Bella and Edward apply to colleges and eagerly await their high school graduation while basking in the contentment of their reunion, but Bella finds herself troubled by the loss of her friendship with Jacob Black. Because of the unpredictability of young werewolves, Edward fears for Bella's safety and wants her nowhere near Jacob. Of course there is also the added complication of vampires and werewolves being natural enemies. Finally, determined not to abandon the friend who had seen her through the worst time of her life, Bella sneaks away from her vampire protectors to visit Jacob. When Edward finds out what Bella has done, he is not pleased, but neither is he unreasonable. They work out an arrangement for Bella to see Jacob more often, but it may not be for the best, as feeling begin to surface that are confusing and painful to both of them and to Edward. As the three teens work to make sense out their complex relationship, news reaches Forks of a serial killing spree in Seattle which the Cullens believe to be the work of a newborn vampire. When the murders increase, it becomes clear that not just one young vampire is involved, but a small army of them. But who is creating them and why? When Bella realizes that whoever is responsible for the newborn vampires is out to get her, Edward and his family will stop at nothing to protect her from the danger. But when Alice's visions show that they are outnumbered more than two to one, where can they turn for help?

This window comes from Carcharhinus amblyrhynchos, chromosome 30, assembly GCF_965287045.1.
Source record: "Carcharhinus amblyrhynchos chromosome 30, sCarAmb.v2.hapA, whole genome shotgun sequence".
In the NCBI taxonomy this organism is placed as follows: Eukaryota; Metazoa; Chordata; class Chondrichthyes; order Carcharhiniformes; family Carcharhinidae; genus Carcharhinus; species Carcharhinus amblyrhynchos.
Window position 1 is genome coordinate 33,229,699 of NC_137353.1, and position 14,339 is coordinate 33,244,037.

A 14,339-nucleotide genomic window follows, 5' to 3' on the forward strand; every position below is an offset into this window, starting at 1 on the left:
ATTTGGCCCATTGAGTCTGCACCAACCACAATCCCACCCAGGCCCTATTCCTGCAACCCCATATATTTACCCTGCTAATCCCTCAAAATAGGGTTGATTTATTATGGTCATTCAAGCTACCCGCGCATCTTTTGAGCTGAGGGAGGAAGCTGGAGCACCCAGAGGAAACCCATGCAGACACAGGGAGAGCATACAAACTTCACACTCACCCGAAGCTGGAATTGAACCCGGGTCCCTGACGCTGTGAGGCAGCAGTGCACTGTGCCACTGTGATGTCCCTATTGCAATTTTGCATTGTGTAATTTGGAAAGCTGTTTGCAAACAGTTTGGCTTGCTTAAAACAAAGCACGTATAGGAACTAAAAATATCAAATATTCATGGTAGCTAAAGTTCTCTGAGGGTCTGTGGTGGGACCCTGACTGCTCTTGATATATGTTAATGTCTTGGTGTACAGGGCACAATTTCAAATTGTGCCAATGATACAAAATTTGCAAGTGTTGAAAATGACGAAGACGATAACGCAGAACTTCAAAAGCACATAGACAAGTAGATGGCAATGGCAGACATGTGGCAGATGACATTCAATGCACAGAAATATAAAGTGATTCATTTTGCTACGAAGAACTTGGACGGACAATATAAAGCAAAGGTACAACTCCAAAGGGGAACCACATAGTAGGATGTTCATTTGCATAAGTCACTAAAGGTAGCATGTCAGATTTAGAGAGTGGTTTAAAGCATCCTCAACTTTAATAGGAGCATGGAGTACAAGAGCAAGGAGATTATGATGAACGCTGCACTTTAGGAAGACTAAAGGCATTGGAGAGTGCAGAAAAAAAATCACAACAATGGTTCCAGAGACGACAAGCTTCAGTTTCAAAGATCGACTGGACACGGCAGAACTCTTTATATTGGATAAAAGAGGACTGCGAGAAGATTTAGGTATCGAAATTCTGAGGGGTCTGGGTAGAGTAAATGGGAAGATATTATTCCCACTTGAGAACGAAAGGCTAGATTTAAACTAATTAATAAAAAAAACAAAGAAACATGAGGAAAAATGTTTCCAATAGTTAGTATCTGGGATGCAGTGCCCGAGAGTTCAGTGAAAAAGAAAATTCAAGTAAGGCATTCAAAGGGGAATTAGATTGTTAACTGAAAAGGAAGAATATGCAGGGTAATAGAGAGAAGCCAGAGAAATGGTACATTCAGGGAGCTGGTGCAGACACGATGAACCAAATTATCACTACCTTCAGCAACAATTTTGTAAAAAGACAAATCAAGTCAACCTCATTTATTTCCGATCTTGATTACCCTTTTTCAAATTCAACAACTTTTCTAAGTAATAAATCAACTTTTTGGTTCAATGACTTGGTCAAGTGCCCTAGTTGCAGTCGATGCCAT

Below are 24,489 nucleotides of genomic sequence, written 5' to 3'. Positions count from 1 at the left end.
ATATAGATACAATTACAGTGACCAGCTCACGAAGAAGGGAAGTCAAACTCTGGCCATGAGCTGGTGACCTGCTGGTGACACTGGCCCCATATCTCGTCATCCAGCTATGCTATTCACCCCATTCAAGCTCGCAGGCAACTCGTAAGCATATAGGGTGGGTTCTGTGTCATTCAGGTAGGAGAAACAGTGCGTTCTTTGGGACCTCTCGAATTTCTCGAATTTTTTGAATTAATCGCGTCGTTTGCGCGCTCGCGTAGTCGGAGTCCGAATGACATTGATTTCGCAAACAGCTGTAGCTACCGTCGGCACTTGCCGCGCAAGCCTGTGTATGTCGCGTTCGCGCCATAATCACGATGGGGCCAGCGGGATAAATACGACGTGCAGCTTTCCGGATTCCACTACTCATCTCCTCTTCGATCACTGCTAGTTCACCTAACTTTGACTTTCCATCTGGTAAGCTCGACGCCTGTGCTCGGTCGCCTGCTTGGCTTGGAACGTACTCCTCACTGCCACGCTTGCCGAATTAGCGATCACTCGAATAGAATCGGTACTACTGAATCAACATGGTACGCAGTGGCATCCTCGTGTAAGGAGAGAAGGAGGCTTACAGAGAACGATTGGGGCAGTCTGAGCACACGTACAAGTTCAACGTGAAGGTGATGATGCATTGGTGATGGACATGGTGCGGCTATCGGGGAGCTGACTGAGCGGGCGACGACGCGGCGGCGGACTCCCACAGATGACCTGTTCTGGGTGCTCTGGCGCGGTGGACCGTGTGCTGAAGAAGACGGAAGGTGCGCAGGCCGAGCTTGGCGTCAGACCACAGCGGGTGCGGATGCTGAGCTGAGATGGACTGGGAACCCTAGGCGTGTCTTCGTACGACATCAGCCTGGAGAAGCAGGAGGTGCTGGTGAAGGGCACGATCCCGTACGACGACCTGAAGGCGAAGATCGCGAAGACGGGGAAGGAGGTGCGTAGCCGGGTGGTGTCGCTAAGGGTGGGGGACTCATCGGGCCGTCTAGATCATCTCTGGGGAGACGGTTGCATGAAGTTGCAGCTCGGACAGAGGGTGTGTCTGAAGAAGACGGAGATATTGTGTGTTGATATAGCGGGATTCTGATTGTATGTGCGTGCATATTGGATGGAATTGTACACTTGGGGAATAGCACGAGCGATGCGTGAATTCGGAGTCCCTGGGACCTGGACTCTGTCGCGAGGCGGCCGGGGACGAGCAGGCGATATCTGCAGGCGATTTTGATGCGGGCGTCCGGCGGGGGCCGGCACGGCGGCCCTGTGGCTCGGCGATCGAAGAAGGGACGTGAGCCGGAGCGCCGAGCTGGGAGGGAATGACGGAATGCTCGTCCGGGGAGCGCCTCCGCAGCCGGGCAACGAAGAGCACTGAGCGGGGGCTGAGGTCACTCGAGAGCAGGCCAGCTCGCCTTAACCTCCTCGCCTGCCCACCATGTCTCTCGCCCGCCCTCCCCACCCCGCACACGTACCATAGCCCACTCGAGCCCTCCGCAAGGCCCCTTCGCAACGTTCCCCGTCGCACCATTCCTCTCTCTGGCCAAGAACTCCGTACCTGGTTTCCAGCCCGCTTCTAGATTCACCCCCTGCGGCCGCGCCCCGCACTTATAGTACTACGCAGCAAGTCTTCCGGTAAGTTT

Once again, Stephenie Meyer has created another entertaining and engrossing volume in the Twilight Saga. I had heard that this was the "love triangle" portion of the story arc, and even though this is usually not something I care for in romances, it somehow just all came together and worked for me in this one. During the early parts of the book, I found myself feeling a little disappointed that the actual romance between Edward and Bella seemed to be fairly low-key, instead of the intense experience it had been in Twilight or even the reunion portion of New Moon. I came to realize by the last fourth of the book that this was all part of the genius of Ms. Meyer's writing, and all played into the love triangle aspect of the story. I've adored Edward since the beginning of the series, but I have always liked Jacob too and gained a new appreciation for him in New Moon. After reading Eclipse, I discovered how much I truly cared for both characters, but Edward was still "the one" for me. Still, Edward and Jacob are two very different characters with very different personalities, so I can see how some fans may be bothered by the direction that the story took. I just very naturally followed Bella's line of thinking and what appeared to be the natural course of the story, so it never bugged me in that way. I will admit though, that especially toward the end this became a very emotion-laden plot which understandably caused a lot of pain and heartache for all three characters involved. While Eclipse still has plenty of tense scenes including a wonderful suspense subplot, it does take on a decidedly lighter and less angst-ridden tone than it's two predecessors. There were many moments where I found myself smiling or even laughing at some character's teasing or other antics. Overall, I think that Eclipse had more of an equal balance among all of it's elements, and was an excellent set-up for the finale.